Or maybe it’s something else? I don’t know.

So, how does one get the “mojo” back?

A project.

What I need is a project.

In the past, I have enjoyed going to classic car rallies. There are many photographs on my website taken at rallies in the NW as well as, a couple of times, at the Goodwood Revival. Not only do they offer the opportunity to photograph some interesting cars, be they Ferraris (will be lots of Ferraris at Goodwood this year!), Maseratis, Jaguars and all the rest, the people associated with them tend to be interesting characters too.

So, this year, I am going to make a concerted effort to attend as many as I can. Lots of “stately homes” around here hold them in the spring and early summer, there is one in Lytham St Annes and smaller ones all over the place.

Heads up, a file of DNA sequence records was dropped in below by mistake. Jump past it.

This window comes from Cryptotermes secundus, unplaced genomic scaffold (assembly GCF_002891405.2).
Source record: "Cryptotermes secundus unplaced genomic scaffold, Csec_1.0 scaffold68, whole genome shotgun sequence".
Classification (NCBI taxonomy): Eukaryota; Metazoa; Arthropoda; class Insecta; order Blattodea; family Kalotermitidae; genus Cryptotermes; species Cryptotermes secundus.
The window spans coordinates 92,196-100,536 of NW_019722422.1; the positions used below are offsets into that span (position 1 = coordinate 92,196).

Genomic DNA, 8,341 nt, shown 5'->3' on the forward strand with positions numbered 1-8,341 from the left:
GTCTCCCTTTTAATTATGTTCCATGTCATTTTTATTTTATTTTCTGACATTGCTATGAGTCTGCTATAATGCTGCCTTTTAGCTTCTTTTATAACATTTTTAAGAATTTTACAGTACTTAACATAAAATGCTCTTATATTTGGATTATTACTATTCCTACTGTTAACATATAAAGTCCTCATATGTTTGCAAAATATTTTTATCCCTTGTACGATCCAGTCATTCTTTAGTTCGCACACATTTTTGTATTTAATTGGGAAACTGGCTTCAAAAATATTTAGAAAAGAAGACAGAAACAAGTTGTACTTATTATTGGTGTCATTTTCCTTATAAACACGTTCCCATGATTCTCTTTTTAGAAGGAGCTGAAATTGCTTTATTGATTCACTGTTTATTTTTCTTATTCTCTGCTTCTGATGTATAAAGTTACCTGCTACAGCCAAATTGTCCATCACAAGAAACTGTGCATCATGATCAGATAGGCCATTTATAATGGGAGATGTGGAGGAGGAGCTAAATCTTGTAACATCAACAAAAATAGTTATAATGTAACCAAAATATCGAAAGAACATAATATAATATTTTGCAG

“A project” is a very good idea and one that I will embrace.

A new camera…

Much more controversial, of course. A new camera does not a new photographer make.

But, for years I have been toying with the idea of buying a digital Leica M, to accompany my film M, and maybe this year is the year to do so. I have had my Nikon D700 for a few years now, and enjoy using that too, so maybe it’s time to upgrade that instead (I can’t afford both). But, I have long been frustrated with colour film work, notably since taking slides, my favourite form of film, became so expensive. A roll of film now costs about £10 and processing is about the same. This means that every time the shutter is clicked, you are spending about 50p. That soon adds up and is a major consideration.